A Brief History of Flag Burning Laws
Like many forms of political protest in the U.S., modern flag burning originated during the Vietnam era. (The first recorded flag burnings were by Southerners protesting Abraham Lincoln just before the Civil War, but there is no real evidence that it continued before Vietnam.) In keeping with the heightened wartime rhetoric, nearly every state made desecrating the flag a crime--sometimes with new laws, sometimes via the invocation of little-used laws already on the books. In 1968, Congress passed the first federal anti-desecration law in response to an incident in Central Park. One year later, the Supreme Court found in Street v. New York that a state law was unconstitutional in that it allowed the plaintiff, Sidney Street, to be convicted merely for speaking ill of the American flag. The Court, however, did not rule on whether or not laws against flag burning (which Street had also done) were also unconstitutional.
Free Speech and The Supreme Court
That precedent did not change for two decades, in Texas v. Johnson. In 1984, a man named Gregory Lee Johnson was arrested and convicted for burning a flag during that year's Republican National Convention. (The incident caused Congress to introduce a Constitutional amendment against flag burning, which led to a wave of new flag burnings nationwide.) Five years later, the Supreme Court decided that flag burning itself was protected speech under the Constitution; after Congress changed the anti-desecration law to fit the guidelines of Texas v. Johnson, the Court continued to overturn convictions on the basis that those convictions were still made to limit free speech.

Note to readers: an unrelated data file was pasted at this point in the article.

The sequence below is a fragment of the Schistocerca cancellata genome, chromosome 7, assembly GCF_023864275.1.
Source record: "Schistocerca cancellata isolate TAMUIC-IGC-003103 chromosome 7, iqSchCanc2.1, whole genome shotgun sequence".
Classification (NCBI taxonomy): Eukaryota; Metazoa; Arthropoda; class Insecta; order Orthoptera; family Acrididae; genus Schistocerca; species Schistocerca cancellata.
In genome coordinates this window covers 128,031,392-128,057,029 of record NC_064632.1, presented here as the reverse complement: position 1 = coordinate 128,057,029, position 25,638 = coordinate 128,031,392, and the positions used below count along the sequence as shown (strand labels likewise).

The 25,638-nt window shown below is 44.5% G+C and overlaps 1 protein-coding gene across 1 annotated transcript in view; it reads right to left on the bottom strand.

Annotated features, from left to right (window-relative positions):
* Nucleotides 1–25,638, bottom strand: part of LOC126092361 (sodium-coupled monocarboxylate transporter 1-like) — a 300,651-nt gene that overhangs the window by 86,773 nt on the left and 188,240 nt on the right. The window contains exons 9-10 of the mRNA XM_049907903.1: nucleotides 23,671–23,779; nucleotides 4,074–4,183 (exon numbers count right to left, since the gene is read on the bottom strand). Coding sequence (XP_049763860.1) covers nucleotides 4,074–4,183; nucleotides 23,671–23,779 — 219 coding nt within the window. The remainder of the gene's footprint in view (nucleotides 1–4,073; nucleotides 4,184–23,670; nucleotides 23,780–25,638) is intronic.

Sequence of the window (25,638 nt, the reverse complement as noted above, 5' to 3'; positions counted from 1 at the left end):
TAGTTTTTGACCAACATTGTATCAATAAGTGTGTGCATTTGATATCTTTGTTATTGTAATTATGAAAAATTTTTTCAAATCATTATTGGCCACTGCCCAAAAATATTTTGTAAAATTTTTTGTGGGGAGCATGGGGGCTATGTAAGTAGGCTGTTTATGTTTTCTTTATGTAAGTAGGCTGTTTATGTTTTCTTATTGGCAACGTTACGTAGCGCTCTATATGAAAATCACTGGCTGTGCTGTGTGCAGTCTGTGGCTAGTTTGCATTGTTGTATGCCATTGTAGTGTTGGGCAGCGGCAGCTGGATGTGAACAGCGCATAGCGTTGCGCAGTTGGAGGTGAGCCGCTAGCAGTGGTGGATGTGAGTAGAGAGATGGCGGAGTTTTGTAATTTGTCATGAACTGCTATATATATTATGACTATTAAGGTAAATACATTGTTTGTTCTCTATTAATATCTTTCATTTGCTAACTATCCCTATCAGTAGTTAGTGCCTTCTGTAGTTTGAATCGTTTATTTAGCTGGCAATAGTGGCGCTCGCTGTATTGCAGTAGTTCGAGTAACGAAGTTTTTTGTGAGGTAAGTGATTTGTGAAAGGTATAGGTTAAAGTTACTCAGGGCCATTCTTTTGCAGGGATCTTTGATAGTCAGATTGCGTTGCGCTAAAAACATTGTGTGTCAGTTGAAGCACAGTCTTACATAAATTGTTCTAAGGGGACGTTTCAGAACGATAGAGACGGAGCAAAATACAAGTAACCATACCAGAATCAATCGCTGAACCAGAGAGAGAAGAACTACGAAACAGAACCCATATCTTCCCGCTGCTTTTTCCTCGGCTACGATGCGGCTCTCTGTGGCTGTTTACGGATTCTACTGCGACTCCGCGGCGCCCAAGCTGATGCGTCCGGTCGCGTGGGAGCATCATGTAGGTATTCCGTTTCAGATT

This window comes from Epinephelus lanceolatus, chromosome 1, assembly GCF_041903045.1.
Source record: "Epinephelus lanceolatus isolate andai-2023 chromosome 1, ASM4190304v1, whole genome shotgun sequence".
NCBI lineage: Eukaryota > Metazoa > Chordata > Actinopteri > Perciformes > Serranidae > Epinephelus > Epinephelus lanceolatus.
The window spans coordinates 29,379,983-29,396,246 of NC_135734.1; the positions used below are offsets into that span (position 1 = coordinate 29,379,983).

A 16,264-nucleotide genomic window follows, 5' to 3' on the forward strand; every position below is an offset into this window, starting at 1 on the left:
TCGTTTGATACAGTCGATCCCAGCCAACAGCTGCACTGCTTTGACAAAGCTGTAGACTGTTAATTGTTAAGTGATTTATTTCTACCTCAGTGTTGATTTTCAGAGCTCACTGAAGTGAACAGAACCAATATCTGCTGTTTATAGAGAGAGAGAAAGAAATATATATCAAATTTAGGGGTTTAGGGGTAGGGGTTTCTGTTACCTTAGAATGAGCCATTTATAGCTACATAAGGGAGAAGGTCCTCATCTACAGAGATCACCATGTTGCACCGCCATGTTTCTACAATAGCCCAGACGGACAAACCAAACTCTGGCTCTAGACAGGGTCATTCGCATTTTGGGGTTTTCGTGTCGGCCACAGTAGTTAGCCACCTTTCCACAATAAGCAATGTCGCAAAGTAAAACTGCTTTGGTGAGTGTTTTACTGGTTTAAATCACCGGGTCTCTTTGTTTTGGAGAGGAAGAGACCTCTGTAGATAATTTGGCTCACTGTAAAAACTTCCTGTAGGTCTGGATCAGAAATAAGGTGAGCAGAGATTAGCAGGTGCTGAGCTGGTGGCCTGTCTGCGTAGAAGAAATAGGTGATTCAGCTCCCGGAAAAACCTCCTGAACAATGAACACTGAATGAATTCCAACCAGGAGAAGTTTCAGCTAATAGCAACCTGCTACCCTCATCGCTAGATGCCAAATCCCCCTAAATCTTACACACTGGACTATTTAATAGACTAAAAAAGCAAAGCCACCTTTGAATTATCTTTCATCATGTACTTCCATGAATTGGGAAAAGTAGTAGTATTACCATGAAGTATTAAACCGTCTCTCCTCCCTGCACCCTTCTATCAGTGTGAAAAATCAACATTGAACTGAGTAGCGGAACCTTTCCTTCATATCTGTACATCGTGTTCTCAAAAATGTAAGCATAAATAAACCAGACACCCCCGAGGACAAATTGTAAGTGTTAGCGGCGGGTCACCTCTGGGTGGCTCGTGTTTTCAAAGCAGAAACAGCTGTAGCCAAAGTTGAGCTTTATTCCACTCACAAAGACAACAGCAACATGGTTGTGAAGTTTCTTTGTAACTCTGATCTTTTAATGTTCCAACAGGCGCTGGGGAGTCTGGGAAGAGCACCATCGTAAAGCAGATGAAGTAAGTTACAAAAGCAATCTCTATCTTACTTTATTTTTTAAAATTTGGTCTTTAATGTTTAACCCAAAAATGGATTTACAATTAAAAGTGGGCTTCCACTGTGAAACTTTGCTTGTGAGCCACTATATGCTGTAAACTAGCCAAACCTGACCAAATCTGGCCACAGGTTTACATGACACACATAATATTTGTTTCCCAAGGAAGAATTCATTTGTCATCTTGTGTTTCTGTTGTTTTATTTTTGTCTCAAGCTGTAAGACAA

Flag Burning as a Form of Protest
Flag burning exists, as mentioned, as a form of protest. Flags are highly recognizable symbols; blended with national pride, they evoke a powerful sense of patriotism within large majorities of people (in most countries) that love where they live. Because of this, burning one becomes one of the most powerful forms of protest possible, both in what it says about the strength of the burner's anger and in the backlash it receives from those who view desecration of the flag as a desecration of their home. This applies whether the burner is an American or a citizen of a different nation protesting something that America has done in their homeland.
Even though the United States has declared flag burning a protected form of speech, other countries have legal repercussions for those who do it. Interestingly, while many Americans would assume the strictest laws exist in the most totalitarian countries, that is not at all the case. China, for example, has sentences as short as fifteen days for flag desecration. Russia does not appear to have any law against it.
On the other hand, some of the strongest laws against flag burning are in a few of the United States' closest allies. France can fine a person up to 7,500 Euros, and throw them in jail for six months, if they burn a French flag at a large gathering. South Korea's laws can apply to flag desecration done by non-citizens outside the boundaries of South Korea. And in 2016, Israel passed a law that allowed up to three years in prison for anyone convicted of burning not just an Israeli flag, but one of an allied country as well.
Whether you consider it acceptable or not, flag burning is a serious method of protest with a history worth knowing. If you're interested in flags, custom banners, flag repair, or how to correctly retire a flag, contact the flag specialists at Accent Banner to learn more.